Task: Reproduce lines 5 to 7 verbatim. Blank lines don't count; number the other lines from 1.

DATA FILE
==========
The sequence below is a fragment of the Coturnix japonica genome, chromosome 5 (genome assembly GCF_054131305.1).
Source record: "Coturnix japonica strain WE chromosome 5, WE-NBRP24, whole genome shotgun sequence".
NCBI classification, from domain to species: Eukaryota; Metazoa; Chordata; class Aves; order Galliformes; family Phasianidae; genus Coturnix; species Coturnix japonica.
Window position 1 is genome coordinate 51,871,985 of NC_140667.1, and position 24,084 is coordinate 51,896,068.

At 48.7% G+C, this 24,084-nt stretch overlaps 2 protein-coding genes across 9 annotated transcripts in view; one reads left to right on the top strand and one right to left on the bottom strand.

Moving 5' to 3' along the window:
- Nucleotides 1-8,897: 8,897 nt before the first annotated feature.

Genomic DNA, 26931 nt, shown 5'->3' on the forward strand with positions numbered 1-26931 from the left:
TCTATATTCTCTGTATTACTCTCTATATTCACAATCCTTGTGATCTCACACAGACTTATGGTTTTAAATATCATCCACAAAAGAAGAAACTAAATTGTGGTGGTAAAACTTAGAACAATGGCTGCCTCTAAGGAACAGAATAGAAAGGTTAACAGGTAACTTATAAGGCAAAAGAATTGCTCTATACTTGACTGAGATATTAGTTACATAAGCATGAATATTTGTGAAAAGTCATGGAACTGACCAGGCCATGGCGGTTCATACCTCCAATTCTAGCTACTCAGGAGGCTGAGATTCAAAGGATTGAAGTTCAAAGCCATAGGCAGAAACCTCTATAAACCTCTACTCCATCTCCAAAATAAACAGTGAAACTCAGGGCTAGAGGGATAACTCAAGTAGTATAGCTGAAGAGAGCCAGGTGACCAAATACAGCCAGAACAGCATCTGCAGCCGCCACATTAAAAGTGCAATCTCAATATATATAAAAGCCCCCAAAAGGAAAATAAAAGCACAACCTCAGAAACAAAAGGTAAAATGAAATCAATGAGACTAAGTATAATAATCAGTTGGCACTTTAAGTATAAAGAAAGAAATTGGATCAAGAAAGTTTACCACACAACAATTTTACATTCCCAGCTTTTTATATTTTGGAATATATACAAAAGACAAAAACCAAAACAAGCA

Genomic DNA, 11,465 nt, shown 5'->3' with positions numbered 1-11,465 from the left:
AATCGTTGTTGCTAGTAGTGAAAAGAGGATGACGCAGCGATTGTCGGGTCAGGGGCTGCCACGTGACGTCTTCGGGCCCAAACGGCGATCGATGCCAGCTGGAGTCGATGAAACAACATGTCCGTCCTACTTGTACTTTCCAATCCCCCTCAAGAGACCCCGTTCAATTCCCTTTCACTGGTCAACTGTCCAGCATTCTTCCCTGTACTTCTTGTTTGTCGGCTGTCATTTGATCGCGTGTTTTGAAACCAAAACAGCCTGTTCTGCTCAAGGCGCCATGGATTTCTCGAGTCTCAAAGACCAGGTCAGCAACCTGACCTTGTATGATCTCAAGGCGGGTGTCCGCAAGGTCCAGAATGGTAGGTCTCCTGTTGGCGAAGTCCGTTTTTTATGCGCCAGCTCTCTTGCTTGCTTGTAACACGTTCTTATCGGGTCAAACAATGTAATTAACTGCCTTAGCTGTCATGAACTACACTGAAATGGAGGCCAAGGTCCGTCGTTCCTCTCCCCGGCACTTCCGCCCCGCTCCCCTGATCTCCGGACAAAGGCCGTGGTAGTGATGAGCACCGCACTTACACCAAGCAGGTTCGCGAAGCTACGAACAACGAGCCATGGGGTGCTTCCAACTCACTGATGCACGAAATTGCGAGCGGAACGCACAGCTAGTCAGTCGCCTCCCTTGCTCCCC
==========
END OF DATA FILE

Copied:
At 48.7% G+C, this 24,084-nt stretch overlaps 2 protein-coding genes across 9 annotated transcripts in view; one reads left to right on the top strand and one right to left on the bottom strand.

Moving 5' to 3' along the window:
- Nucleotides 1-8,897: 8,897 nt before the first annotated feature.